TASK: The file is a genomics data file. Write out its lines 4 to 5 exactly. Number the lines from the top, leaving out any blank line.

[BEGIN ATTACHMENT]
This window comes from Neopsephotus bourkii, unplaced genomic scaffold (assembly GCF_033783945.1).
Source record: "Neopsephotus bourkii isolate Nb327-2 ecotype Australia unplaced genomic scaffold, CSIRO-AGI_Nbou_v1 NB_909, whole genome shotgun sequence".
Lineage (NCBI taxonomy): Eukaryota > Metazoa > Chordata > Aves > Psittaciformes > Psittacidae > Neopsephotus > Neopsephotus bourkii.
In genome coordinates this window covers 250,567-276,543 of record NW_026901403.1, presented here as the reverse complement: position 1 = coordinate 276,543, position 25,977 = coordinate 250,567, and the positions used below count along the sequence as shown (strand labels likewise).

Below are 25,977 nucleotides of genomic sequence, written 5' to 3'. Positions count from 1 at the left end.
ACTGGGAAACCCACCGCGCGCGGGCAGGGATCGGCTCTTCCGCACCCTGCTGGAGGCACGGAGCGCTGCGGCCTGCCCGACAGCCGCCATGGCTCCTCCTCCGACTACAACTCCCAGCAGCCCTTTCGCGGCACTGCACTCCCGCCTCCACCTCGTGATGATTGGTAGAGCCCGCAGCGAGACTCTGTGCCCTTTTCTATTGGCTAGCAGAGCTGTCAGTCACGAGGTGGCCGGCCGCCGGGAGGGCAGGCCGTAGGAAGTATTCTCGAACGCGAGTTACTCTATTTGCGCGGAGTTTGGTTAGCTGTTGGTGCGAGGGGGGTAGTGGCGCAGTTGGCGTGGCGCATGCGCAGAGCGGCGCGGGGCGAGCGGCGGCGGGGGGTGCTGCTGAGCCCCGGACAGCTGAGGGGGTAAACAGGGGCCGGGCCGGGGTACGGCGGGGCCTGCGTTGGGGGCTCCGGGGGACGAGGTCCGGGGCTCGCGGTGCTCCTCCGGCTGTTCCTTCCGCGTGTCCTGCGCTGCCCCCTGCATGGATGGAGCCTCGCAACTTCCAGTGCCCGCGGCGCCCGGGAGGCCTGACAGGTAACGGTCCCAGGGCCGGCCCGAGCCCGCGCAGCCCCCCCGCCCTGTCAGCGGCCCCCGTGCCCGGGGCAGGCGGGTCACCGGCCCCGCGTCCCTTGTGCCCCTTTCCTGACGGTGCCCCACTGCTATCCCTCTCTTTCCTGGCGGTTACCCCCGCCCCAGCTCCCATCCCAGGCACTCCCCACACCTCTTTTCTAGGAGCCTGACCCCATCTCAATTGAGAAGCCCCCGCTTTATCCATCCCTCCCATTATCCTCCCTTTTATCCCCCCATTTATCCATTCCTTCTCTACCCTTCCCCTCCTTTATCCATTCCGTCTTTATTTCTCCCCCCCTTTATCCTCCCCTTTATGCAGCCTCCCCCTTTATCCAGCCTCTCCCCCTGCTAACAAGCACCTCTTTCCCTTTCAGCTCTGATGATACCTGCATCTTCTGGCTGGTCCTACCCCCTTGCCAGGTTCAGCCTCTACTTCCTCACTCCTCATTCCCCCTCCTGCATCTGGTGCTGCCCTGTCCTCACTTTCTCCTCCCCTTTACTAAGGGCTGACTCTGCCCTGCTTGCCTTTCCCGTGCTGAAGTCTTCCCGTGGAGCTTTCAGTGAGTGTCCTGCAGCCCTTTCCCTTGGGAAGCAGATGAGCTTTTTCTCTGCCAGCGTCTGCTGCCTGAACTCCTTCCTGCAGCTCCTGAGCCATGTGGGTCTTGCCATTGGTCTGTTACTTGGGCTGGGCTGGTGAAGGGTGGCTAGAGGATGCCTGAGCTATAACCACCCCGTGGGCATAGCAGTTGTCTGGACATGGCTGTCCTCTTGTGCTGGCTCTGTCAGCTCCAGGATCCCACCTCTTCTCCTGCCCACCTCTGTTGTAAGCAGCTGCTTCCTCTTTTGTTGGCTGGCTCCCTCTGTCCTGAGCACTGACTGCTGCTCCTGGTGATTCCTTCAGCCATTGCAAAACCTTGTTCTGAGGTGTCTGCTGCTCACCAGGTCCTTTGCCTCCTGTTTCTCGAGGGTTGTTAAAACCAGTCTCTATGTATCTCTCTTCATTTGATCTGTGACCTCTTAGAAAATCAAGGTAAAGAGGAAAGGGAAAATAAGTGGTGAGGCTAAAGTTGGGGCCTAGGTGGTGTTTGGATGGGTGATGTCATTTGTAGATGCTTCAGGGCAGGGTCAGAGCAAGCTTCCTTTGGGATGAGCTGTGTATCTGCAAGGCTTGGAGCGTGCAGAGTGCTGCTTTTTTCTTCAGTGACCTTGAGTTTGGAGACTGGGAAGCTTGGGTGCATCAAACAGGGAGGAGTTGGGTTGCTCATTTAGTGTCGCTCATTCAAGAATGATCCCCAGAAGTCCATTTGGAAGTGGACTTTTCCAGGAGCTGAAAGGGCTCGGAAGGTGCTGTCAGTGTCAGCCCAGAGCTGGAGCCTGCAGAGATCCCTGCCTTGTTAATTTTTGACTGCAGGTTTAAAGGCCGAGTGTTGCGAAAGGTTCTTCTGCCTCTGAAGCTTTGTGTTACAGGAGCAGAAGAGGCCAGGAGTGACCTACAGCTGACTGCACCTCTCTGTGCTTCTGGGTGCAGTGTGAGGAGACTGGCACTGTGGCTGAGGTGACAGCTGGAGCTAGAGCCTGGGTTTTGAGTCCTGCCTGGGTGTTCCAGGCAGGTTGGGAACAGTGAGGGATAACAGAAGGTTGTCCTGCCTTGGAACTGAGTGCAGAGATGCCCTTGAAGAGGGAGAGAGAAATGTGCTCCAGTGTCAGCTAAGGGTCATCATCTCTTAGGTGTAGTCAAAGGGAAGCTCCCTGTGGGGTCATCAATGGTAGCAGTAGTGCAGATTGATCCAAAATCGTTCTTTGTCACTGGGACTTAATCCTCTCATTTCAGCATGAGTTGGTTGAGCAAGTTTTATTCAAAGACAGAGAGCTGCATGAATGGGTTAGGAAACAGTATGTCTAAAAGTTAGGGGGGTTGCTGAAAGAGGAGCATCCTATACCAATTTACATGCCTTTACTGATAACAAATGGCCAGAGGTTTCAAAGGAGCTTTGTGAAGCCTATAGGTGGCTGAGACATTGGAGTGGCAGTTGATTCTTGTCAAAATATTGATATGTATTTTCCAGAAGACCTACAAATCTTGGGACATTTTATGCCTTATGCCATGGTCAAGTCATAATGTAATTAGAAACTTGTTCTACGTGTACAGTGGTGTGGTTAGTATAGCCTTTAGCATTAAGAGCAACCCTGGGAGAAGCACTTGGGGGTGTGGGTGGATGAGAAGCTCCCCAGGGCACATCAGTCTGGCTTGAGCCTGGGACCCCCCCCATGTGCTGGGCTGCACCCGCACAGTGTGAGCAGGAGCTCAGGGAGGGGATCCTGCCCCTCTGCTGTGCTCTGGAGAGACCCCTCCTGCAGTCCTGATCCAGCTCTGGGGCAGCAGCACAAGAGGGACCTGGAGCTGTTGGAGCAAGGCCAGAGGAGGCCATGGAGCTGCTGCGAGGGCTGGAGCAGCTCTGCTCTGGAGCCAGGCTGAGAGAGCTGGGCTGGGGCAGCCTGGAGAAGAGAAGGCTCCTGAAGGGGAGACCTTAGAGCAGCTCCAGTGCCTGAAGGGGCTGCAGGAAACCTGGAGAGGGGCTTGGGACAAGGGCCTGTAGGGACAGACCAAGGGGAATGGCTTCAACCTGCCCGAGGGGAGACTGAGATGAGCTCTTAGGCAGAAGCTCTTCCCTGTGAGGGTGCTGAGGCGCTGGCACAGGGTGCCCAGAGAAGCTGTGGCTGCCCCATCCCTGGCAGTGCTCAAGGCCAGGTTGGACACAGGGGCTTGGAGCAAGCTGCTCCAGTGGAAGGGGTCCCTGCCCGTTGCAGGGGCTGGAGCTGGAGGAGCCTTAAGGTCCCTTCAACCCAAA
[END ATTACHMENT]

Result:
In genome coordinates this window covers 250,567-276,543 of record NW_026901403.1, presented here as the reverse complement: position 1 = coordinate 276,543, position 25,977 = coordinate 250,567, and the positions used below count along the sequence as shown (strand labels likewise).

Below are 25,977 nucleotides of genomic sequence, written 5' to 3'. Positions count from 1 at the left end.